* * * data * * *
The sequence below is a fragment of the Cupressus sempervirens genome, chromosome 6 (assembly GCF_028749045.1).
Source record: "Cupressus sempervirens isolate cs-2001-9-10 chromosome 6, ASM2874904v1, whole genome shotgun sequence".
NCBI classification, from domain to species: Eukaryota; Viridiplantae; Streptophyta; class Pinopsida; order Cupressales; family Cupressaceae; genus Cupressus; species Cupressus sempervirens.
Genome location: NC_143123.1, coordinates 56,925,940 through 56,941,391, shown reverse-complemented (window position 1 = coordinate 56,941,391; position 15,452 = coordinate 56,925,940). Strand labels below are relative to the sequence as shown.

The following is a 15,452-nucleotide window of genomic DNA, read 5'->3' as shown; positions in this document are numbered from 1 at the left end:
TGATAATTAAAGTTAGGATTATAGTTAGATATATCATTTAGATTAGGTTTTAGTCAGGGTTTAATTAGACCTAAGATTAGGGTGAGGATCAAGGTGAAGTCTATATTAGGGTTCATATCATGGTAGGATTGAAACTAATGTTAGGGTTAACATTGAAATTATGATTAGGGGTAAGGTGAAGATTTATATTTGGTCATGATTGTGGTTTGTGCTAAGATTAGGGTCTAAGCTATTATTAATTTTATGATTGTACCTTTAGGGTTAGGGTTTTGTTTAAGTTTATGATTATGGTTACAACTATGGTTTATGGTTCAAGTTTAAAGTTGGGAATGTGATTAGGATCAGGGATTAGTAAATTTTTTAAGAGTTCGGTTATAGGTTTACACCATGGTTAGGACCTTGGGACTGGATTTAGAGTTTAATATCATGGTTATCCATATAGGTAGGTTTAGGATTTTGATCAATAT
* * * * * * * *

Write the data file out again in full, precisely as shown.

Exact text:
The sequence below is a fragment of the Cupressus sempervirens genome, chromosome 6 (assembly GCF_028749045.1).
Source record: "Cupressus sempervirens isolate cs-2001-9-10 chromosome 6, ASM2874904v1, whole genome shotgun sequence".
NCBI classification, from domain to species: Eukaryota; Viridiplantae; Streptophyta; class Pinopsida; order Cupressales; family Cupressaceae; genus Cupressus; species Cupressus sempervirens.
Genome location: NC_143123.1, coordinates 56,925,940 through 56,941,391, shown reverse-complemented (window position 1 = coordinate 56,941,391; position 15,452 = coordinate 56,925,940). Strand labels below are relative to the sequence as shown.

The following is a 15,452-nucleotide window of genomic DNA, read 5'->3' as shown; positions in this document are numbered from 1 at the left end:
TGATAATTAAAGTTAGGATTATAGTTAGATATATCATTTAGATTAGGTTTTAGTCAGGGTTTAATTAGACCTAAGATTAGGGTGAGGATCAAGGTGAAGTCTATATTAGGGTTCATATCATGGTAGGATTGAAACTAATGTTAGGGTTAACATTGAAATTATGATTAGGGGTAAGGTGAAGATTTATATTTGGTCATGATTGTGGTTTGTGCTAAGATTAGGGTCTAAGCTATTATTAATTTTATGATTGTACCTTTAGGGTTAGGGTTTTGTTTAAGTTTATGATTATGGTTACAACTATGGTTTATGGTTCAAGTTTAAAGTTGGGAATGTGATTAGGATCAGGGATTAGTAAATTTTTTAAGAGTTCGGTTATAGGTTTACACCATGGTTAGGACCTTGGGACTGGATTTAGAGTTTAATATCATGGTTATCCATATAGGTAGGTTTAGGATTTTGATCAATAT